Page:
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Memo from Musgrave: Fashion’s conveyor belt keeps a-turning

This is not a book review column, but I can heartily recommend to anyone interested in fashion retailing High Street Heroes by John Timpson, boss of the ubiquitous key-cutting and shoe-repair chain.

Covering every sector from fashion to footwear (his family business ran a shoe chain until 1987), from pound shops to supermarkets, the retail veteran has produced a detailed and very readable history of UK retailing in the modern era.

The pages are peppered with his own observations – he likes good old-fashioned traders who provide good service – and Timpson has the personal experience to draw on: he recalls a young Philip Green making him coffee while working for a shoe importer in the mid-1960s. This will be a splendid stocking filler for many Drapers readers.

One of the most remarkable aspects of the book is the huge number of defunct businesses that get a mention in Timpson’s sweeping overview. With a retired shoe supplier he plays a game whereby they try to name as many specialist footwear chains from the past 50 years that had 10 shops or more – once they managed to list 72 companies.

Like me, Timpson does not believe we are living in particularly unusual times. He makes an excellent point in his introduction: “Those who think we are currently going through a once-in-a-lifetime retail revolution have been misled. The current change in shopping habits is just one more tremor in a long earthquake that was already shaking up the high street when I started work as a shop assistant in 1960.”

Fashion retail is like the conveyor belt in Yo! Sushi: it has no beginning and no end; it just keeps revolving, bringing things round that consumers like or don’t like. Change is one of the few constants in this business.

The same applies in my own world of B2B publishing. After a seven-year gap I returned to Drapers in July 2013 and this is my 108th editor’s column since then. It is also my last, as I am stepping down to return to my career as a fashion industry consultant and freelance writer. Please do keep in touch via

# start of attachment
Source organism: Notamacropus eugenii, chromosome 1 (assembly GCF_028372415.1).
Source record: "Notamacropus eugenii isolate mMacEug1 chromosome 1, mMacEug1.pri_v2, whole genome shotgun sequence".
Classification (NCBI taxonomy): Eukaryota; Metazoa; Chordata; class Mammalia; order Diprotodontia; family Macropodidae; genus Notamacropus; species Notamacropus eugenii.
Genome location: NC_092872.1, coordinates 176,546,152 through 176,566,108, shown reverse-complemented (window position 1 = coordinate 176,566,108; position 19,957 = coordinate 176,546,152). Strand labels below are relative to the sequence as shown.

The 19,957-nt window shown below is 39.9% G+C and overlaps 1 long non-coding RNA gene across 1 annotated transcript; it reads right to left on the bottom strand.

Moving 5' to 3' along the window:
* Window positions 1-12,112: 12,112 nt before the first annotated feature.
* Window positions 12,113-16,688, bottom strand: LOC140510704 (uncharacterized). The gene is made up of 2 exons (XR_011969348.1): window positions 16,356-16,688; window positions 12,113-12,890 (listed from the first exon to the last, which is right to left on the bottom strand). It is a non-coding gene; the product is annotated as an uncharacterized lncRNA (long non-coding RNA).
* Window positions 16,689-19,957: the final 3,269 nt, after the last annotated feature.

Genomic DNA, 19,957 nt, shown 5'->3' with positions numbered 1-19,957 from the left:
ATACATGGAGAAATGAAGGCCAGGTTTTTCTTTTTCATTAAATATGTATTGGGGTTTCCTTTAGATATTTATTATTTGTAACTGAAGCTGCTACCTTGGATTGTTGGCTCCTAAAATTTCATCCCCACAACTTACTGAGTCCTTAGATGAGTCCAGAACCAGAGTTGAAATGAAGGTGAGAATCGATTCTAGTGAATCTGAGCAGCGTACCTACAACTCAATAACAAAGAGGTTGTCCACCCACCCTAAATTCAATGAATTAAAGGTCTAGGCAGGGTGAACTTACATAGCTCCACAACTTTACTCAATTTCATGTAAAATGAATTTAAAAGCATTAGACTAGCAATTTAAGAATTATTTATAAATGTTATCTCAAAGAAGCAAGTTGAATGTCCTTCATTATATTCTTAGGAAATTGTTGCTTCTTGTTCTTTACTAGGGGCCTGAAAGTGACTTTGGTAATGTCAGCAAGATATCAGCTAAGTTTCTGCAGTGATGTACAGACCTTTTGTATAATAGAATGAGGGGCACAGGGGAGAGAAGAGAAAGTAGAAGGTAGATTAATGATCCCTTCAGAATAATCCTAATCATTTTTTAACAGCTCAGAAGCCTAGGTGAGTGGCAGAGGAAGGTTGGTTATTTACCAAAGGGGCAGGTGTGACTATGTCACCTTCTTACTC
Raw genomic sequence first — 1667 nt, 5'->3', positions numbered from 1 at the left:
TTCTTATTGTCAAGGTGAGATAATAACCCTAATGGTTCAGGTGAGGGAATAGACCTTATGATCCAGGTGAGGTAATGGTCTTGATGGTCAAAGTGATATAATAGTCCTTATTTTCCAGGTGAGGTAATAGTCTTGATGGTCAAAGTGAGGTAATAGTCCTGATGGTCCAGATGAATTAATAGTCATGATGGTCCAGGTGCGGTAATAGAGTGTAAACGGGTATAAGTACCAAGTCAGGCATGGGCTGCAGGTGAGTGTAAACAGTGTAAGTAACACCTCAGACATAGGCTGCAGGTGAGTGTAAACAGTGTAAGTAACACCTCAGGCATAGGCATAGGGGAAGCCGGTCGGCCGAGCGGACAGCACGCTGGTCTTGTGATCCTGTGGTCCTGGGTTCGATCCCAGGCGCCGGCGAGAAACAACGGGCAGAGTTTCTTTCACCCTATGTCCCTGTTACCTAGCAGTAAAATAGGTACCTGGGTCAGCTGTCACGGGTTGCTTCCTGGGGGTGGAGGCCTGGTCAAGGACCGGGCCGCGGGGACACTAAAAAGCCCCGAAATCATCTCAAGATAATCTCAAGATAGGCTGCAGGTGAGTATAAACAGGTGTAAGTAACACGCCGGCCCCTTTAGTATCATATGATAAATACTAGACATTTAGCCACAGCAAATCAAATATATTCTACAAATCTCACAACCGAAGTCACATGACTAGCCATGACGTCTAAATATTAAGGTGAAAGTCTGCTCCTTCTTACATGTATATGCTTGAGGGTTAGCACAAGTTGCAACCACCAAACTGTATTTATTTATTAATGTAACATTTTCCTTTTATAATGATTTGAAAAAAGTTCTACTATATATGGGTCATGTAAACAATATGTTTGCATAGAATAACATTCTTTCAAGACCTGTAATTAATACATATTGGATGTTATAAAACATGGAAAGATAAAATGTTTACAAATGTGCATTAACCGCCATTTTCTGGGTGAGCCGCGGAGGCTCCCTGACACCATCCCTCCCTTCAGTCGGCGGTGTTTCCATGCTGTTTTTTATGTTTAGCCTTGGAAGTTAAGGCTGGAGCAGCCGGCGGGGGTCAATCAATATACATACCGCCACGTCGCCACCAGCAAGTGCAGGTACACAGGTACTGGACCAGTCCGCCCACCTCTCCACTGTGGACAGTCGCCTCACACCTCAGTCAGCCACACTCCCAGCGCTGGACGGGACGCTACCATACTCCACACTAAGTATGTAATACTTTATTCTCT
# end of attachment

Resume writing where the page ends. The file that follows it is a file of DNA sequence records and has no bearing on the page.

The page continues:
It is with total confidence and a lot of pleasure that I pass the reins on to my deputy, Keely Stocker. Keely has been working on Drapers for more than 10 years and she completely understands the industry and what it wants. Keely has been my second-in-command since May 2014 and I have relied on her greatly, not least in the area of digital publishing, for which she is our resident expert. The Drapers website, which will be relaunched with responsive capability in a week or so, has been shaped from an editorial point of view almost single-handedly by Keely. The title is in good hands.  

I wish her, my brilliant editorial colleagues and the enthusiastic and devoted squad of Drapers folk in other departments such as advertising, sponsorship, events, awards, conferences, subscriptions, marketing, production and customer services all good fortune for the future. Drapers is a 128-year-old title with a unique position in a unique industry. It deserves to be treated like the market leader it has been since 1887. 

I have been slightly amused by a few contacts who have asked if I am retiring. I am not the retiring type, however you interpret that phrase. Old journalists don’t retire – they just eventually run out of deadlines. I’d like to thank everyone who has supported me during what has been my third time at Drapers and my second time as the editor. It has been a privilege. May the work I’ve done speak for me.

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